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Woman Who Participated In 1950s Killing Spree Chronicled By Bruce Springsteen Asks For Pardon
Caril Ann Clair, along with notorious serial killer Charles Starkweather, embarked on a killing spree more than 60 years ago that claimed several members of the woman’s family.
An elderly Nebraska prisoner who, as a teenager, accompanied her boyfriend on a notorious killing spree more than six decades ago is now seeking a pardon.
Caril Ann Fugate, along with her 19-year-old boyfriend Charles Starkweather, killed nearly a dozen people, including the woman’s mother, stepfather, and infant half-sister, over the course of 1957 and 1958, the Omaha World-Herald reported.
Caril Ann Fugate — who now goes by Caril Ann Clair, according to the Washington Post — is requesting a full pardon for her role in the slayings more than 60 years later, claiming she was an unwilling conspirator in the crime.
“The idea that posterity has been made to believe that I knew about and/or witnessed the death of my beloved family and left with Starkweather willingly on a murder spree is too much for me to bear anymore,” the 76-year-old woman wrote in an application. “Receiving a pardon may somehow alleviate this terrible burden.”
Clair, who was in eighth grade at the time, was convicted of first-degree murder, according to the Washington Post. Her boyfriend, Starkweather, was later put to death by electric chair for his role in the series of grisly murders.
“When I was 14 years old, I was abducted and held captive by Charlie Starkweather,” Clair wrote in her pardon application. “I was terrified and did whatever he wanted me to.”
The Nebraska woman insisted that Starkweather “frightened [her] to death” and that she was coerced into participating out of fear of her family’s safety.
“[H]e told me his gang had my family held hostage and they would be murdered if I didn’t do what he said,” Clair added, the Omaha World-Herald reported.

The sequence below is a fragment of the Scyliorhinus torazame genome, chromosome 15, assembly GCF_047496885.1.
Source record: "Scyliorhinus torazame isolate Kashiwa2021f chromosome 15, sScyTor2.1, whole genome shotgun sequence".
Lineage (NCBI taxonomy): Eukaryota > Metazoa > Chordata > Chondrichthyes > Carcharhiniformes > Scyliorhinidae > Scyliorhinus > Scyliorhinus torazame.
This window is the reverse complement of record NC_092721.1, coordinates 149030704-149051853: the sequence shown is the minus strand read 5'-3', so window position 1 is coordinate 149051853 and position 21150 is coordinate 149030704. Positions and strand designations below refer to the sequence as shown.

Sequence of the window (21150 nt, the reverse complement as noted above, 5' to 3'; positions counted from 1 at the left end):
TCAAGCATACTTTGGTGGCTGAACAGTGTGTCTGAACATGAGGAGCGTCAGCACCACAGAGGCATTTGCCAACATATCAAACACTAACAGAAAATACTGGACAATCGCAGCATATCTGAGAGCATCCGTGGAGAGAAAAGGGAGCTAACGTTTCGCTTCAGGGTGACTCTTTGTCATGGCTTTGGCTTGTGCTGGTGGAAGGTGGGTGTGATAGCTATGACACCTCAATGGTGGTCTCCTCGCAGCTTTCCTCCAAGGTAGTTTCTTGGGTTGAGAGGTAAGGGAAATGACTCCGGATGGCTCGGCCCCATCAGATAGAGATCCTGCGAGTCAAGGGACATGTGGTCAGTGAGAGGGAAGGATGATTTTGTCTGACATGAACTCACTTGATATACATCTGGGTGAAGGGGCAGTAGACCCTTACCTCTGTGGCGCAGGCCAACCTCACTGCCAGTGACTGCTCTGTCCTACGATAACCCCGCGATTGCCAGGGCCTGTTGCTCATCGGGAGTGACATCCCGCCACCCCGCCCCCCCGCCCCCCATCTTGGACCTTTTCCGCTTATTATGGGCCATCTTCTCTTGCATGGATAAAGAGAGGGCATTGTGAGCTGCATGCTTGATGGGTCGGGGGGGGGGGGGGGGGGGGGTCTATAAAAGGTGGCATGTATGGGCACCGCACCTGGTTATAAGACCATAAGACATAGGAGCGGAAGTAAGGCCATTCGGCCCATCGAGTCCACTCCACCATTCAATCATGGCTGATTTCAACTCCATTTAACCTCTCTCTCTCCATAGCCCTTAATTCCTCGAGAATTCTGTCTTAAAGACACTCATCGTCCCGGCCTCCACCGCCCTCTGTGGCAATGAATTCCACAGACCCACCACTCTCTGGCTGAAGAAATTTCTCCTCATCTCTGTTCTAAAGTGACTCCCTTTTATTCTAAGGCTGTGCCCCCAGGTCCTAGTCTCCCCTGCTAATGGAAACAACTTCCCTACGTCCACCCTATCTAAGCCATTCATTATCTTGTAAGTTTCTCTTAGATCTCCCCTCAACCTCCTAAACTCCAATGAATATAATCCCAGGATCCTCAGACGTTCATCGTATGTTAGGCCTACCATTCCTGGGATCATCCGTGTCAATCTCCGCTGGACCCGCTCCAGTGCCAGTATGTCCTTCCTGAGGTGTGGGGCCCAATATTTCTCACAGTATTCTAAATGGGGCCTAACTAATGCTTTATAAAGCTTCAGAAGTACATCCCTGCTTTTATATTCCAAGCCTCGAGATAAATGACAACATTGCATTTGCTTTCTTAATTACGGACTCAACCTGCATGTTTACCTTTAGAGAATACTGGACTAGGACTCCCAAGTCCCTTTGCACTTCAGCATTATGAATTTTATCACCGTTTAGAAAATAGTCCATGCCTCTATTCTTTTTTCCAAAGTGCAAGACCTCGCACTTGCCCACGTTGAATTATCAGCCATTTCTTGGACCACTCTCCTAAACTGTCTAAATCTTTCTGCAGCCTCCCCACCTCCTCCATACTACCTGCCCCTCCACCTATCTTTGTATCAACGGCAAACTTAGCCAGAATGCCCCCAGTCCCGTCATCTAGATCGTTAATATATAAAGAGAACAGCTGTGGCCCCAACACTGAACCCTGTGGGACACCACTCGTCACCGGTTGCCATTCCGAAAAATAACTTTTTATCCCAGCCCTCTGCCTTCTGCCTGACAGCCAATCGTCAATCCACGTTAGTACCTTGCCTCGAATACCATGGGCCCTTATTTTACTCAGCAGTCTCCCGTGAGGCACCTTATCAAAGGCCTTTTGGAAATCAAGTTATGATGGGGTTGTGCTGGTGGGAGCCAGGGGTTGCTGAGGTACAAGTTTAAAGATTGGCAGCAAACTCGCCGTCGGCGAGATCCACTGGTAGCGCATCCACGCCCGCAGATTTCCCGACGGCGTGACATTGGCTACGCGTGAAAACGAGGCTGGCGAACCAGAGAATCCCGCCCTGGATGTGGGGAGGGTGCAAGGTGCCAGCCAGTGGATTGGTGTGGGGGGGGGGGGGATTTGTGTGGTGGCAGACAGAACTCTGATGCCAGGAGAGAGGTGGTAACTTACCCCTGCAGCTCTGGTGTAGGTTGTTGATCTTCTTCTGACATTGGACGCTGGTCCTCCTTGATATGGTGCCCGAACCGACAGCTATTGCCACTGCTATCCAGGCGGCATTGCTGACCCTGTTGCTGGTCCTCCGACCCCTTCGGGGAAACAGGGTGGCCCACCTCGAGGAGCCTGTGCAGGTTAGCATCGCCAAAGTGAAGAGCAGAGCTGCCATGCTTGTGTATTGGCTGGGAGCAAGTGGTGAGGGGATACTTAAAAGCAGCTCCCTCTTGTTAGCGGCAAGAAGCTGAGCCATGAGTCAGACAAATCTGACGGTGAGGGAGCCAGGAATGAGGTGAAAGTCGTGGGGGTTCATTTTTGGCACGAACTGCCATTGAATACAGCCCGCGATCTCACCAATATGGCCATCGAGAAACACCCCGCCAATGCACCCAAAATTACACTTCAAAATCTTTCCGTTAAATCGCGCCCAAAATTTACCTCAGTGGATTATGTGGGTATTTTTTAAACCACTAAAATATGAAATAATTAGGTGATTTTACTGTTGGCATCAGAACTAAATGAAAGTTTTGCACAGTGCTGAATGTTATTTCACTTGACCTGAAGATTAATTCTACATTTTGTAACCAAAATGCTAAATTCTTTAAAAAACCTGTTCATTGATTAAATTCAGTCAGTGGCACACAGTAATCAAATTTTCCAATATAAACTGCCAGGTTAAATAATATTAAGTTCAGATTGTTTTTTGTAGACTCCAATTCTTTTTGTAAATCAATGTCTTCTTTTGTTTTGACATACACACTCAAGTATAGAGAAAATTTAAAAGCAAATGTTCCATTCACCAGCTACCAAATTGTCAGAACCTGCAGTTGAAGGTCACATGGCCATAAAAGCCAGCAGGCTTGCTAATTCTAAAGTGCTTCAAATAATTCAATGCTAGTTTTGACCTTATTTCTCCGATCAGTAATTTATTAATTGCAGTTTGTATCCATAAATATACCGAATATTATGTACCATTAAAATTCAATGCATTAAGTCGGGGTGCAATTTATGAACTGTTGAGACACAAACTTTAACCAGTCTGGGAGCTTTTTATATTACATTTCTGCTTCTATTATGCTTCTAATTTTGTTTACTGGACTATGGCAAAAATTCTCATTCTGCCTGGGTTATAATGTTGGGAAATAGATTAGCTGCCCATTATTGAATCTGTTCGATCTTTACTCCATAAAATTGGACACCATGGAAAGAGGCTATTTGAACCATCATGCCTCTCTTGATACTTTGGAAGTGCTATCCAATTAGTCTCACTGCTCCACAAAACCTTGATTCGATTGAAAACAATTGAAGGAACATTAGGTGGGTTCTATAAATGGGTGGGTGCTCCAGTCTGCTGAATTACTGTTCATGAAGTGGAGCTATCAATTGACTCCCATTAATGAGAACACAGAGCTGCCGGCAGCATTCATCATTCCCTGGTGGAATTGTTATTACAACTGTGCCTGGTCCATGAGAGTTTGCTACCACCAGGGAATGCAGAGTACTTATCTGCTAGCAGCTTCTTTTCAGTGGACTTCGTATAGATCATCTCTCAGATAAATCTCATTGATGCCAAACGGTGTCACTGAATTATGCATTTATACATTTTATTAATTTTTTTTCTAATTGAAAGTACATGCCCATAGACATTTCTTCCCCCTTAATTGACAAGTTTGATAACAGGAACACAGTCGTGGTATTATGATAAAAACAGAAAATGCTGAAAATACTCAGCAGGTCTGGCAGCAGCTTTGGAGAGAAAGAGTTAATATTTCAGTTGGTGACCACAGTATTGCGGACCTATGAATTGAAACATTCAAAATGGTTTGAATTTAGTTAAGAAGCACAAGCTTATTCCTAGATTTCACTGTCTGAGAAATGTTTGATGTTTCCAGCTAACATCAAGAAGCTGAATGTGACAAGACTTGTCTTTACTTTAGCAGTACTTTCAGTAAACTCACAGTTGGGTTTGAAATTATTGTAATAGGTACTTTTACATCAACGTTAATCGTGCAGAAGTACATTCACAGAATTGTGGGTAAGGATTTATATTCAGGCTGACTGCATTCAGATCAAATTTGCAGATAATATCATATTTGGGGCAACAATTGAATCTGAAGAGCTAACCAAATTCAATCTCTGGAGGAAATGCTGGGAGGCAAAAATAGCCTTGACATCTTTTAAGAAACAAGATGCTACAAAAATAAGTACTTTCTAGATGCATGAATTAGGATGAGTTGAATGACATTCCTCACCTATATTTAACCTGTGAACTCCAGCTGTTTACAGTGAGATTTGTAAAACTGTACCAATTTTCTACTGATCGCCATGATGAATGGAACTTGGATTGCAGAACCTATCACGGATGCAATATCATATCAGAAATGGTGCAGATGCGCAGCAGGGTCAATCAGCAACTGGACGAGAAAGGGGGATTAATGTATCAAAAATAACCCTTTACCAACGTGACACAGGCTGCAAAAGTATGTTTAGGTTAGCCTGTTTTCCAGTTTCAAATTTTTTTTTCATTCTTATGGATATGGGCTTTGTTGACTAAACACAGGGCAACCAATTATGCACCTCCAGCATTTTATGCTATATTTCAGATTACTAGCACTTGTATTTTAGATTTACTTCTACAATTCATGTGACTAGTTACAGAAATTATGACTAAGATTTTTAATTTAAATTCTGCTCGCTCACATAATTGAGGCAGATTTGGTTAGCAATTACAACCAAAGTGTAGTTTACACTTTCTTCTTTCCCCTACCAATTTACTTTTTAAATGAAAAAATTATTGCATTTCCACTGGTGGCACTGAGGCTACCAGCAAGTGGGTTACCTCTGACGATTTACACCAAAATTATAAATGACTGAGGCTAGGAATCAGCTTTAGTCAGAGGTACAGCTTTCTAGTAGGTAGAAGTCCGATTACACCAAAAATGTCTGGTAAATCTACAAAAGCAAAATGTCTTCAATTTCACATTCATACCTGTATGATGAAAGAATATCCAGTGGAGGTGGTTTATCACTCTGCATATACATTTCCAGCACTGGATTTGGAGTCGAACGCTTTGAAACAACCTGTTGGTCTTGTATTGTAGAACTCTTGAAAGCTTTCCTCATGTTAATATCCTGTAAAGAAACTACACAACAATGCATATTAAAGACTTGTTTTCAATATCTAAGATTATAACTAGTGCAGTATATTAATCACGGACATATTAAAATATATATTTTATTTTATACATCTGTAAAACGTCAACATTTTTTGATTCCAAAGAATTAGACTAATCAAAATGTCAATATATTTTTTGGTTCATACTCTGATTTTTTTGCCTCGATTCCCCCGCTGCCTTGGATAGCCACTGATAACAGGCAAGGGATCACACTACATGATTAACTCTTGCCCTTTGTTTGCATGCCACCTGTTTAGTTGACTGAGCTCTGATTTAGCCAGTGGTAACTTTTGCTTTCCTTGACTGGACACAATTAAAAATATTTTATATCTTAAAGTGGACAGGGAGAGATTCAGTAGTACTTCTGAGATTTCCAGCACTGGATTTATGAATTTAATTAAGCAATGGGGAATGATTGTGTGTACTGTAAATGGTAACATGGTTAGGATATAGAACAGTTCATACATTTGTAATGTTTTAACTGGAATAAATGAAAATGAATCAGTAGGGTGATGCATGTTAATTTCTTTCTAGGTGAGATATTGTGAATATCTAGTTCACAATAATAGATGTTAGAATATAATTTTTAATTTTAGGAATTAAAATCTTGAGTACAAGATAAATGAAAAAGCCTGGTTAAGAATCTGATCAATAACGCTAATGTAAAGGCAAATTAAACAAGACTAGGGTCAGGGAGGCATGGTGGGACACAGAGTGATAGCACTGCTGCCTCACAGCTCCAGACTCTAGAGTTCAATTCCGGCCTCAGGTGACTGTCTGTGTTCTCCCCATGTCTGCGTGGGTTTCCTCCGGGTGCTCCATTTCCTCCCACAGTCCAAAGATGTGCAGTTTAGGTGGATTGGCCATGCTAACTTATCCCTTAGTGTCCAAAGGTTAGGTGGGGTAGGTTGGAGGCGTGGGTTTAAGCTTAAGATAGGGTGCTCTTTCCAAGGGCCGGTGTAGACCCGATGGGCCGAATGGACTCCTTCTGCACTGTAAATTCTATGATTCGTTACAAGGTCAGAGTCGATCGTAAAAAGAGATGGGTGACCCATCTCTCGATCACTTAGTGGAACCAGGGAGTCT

Clair’s attorney John S. Berry also argued that his client was a child victim in the case.
“There are people in Nebraska, the ones who remember this — they can’t quote Chief Standing Bear or Willa Cather,” Berry said, the Post reported. “But by God they can quote Charles Starkweather, when he said, ‘She should be sitting on my lap [in the electric chair].'”
Oxgyen.com wasn’t immediately able to reach Berry on Friday.
The murderous rampage was immortalized by the iconic Bruce Springsteen song “Nebraska,” which alludes to the flurry of killings. The film “Badlands,” starring Martin Sheen and Sissy Spacek, was also loosely based on the murders.
“Me and her went for a ride, sir, and 10 innocent people died,” Springsteen sings on the eerie track.
Clair first filed her application in 2017. The Nebraska Board of Pardons is schedule to hear her case on Feb. 18. It’s the second time she’s filed for such a pardon, the Post reported. She was previously denied in 1996.
A granddaughter of one of her victims, two of her stepsons, and a former Nebraska prison warden all wrote letters on her behalf, according to KOLN.